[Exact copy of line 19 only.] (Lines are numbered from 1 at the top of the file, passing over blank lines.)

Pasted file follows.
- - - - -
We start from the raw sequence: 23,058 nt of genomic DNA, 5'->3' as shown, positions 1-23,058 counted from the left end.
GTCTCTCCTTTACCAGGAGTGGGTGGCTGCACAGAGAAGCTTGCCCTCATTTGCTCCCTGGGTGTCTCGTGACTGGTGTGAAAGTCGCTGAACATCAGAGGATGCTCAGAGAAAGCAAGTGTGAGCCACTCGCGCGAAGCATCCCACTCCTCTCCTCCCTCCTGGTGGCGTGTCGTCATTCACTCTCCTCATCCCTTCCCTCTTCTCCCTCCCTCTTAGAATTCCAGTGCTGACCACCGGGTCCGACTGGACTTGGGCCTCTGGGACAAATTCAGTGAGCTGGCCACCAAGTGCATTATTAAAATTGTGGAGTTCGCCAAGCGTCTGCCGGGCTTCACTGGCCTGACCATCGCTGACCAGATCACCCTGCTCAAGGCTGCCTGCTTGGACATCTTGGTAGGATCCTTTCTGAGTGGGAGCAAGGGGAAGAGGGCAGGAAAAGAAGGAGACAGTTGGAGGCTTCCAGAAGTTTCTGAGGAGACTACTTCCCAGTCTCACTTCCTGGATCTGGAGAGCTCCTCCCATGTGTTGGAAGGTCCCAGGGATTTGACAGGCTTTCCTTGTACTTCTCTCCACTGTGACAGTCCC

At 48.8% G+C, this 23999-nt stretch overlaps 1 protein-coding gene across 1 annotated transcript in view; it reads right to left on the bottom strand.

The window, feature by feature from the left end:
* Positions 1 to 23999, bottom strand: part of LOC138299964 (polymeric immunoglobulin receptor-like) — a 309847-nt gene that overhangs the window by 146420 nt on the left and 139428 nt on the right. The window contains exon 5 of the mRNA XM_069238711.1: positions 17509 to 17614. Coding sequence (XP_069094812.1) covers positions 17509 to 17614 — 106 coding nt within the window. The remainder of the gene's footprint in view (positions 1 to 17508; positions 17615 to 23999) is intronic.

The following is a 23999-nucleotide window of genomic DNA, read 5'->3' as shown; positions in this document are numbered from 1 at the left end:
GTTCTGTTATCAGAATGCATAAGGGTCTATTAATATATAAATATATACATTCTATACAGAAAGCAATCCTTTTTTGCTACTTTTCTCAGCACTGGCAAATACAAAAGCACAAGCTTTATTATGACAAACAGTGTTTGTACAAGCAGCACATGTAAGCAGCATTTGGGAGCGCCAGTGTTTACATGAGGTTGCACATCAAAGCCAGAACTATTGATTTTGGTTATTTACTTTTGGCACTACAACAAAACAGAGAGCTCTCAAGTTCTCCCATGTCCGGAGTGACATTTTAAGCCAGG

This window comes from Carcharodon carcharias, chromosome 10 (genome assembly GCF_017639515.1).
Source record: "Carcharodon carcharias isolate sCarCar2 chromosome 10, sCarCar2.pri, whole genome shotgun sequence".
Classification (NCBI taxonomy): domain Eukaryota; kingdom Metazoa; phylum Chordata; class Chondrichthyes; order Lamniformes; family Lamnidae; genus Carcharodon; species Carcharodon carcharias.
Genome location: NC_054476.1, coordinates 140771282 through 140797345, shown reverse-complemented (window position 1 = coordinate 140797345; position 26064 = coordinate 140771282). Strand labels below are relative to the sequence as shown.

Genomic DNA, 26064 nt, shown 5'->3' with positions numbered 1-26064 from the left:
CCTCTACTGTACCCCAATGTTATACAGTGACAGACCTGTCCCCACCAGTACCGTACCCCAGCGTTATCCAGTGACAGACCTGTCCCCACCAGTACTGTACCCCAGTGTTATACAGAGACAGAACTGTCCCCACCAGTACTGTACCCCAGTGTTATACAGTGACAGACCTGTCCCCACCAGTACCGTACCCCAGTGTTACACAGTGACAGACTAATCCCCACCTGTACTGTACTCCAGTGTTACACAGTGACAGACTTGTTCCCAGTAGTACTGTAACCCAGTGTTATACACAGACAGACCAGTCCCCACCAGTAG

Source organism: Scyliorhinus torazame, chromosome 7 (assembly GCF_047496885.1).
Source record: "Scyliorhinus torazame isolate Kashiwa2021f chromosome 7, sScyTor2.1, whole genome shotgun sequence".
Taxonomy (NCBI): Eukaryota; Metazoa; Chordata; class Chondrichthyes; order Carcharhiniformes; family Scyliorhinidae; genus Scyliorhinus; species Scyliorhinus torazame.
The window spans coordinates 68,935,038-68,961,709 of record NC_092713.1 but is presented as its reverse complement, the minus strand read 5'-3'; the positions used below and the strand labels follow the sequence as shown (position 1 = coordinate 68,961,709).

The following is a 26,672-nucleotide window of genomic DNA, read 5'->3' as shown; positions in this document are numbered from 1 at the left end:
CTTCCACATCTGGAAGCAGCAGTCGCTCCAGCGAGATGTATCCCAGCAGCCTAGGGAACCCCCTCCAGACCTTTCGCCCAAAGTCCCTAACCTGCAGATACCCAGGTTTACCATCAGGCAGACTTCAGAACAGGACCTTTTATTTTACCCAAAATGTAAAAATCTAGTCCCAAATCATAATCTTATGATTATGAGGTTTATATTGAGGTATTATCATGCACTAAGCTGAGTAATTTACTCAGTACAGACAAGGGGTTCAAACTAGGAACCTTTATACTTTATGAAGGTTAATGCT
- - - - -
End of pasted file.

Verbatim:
CTTCCACATCTGGAAGCAGCAGTCGCTCCAGCGAGATGTATCCCAGCAGCCTAGGGAACCCCCTCCAGACCTTTCGCCCAAAGTCCCTAACCTGCAGATACCCAGGTTTACCATCAGGCAGACTTCAGAACAGGACCTTTTATTTTACCCAAAATGTAAAAATCTAGTCCCAAATCATAATCTTATGATTATGAGGTTTATATTGAGGTATTATCATGCACTAAGCTGAGTAATTTACTCAGTACAGACAAGGGGTTCAAACTAGGAACCTTTATACTTTATGAAGGTTAATGCT